How much super should I have right now?
A sufficient super balance is key to being able to live the life you want in retirement. However, if you’re like many Australians, it can be hard to know whether your super is on track or how much super you should have at your age.
3 minute read
How does your super compare to the average super balance?
To compare your super balance, the Association of Superannuation Fund of Australia (ASFA) has provided the average super balance for Australian men and women of different ages..
Table 1: Superannuation balances by age and gender, 2016-2017
Average account balance $
Average account balance $
Source: Association of Superannuation Funds of Australia, Better Retirement Outcomes: a snapshot of account balances in Australia July 2019.
If your balance is lower than the average
There are a number of valid reasons why your super balance may be lower. Particularly for women, who may have taken career breaks to have and raise children, their balance may be lower as a result.Read our article on the superannuation gender gap and how you can bridge it
For others, they could have taken a break from work to study, travelled overseas or perhaps they worked part-time or simply earned a lower salary. Whatever the reason, there are always a few simple steps you can take that can help increase your super balance so that you will have more superannuation savings in retirement.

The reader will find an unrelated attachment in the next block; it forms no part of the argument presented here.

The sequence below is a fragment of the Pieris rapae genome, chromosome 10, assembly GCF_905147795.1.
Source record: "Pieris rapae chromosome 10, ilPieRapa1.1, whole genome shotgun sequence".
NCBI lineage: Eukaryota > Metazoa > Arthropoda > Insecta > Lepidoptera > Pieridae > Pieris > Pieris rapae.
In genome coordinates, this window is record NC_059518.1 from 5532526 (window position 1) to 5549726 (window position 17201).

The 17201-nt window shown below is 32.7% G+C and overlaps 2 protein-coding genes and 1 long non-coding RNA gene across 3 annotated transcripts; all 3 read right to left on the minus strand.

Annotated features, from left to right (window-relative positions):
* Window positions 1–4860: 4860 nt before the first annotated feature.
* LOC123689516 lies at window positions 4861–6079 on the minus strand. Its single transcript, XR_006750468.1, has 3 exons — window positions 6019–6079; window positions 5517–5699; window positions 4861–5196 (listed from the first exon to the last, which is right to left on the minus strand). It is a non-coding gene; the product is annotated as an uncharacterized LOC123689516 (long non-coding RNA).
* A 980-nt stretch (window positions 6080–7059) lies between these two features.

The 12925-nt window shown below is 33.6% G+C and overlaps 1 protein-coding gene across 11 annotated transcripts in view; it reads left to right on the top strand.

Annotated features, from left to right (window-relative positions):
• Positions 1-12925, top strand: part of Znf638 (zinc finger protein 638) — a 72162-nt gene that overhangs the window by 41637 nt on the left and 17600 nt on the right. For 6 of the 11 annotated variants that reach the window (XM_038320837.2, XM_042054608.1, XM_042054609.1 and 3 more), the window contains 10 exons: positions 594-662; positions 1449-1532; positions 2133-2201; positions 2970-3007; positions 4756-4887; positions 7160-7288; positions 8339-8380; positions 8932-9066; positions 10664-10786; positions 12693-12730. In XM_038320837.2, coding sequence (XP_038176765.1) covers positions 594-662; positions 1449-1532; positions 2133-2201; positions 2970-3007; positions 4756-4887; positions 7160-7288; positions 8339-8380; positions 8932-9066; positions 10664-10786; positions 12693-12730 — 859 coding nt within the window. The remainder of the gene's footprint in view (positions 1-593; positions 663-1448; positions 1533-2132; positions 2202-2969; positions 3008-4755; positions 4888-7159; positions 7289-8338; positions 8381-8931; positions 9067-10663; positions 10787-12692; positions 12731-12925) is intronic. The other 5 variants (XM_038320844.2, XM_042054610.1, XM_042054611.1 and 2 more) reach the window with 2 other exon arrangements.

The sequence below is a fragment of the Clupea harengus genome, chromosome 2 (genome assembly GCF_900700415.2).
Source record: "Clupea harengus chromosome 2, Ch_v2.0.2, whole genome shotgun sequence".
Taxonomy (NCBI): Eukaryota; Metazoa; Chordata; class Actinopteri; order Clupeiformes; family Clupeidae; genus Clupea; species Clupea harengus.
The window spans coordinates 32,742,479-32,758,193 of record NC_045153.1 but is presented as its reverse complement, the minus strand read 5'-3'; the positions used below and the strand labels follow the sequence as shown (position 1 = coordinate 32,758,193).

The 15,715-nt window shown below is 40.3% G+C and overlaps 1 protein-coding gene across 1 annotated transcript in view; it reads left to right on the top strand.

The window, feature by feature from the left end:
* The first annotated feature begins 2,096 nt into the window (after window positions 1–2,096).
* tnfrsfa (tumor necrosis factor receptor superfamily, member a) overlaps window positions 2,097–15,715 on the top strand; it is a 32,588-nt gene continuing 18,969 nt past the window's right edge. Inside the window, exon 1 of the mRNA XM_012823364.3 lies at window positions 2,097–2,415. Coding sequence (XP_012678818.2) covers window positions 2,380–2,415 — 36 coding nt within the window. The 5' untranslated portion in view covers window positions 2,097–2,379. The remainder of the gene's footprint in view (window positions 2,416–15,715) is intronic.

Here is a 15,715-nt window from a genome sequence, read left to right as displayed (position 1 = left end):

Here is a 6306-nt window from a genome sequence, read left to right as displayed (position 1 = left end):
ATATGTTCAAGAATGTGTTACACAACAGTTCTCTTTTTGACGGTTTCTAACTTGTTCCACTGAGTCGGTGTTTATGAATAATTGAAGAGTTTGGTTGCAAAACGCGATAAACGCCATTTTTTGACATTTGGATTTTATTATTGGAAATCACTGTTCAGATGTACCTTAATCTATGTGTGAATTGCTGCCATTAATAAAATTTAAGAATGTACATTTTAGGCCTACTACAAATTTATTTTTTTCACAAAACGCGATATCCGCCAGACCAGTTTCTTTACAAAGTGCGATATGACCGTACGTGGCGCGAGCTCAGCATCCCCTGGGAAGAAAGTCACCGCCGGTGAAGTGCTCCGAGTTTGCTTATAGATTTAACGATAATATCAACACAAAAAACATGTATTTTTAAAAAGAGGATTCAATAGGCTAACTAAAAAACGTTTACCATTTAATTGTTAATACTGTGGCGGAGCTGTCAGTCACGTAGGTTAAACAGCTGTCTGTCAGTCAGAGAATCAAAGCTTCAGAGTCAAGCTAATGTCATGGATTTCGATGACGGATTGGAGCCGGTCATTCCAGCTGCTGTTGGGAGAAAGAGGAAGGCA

Top ways to boost your super:
- Find lost super
- Consolidate multiple super accounts
- Salary sacrifice through your employer
- Voluntary contributions
- Spouse contributions
- Government co-contributions (for those on a lower incomes)
For more details on each of these, visit our article on 6 ways to grow your super balance.
If you’re super balance is higher than the average
Even if your super balance is above the average, it’s never too early, or too late, to give it an additional boost. After all, small contributions made now can make a big difference to your overall balance in retirement.
Lauren is a 36 year old and earns $90,000 a year. She is receiving her standard 9.5% Superannuation Guarantee contributions from her employer. To boost her super balance, she has decided to salary sacrifice $100 per month. This will result in an extra $46,100 in today’s dollars when she retires at age 67.
For more information, visit our superannuation contributions calculator page.
Need more help? Call us on 13 11 85 to speak to a qualified financial advisor.
The information contained on this website is general information only and does not take into account your individual objectives, financial circumstances or needs. You should consider your own objectives, financial circumstances and needs, before making a decision about the financial product. You should consider the Product Disclosure Statement before deciding whether to acquire, or continue to hold the product. For more information or financial advice from Sunsuper, call us on 13 11 84.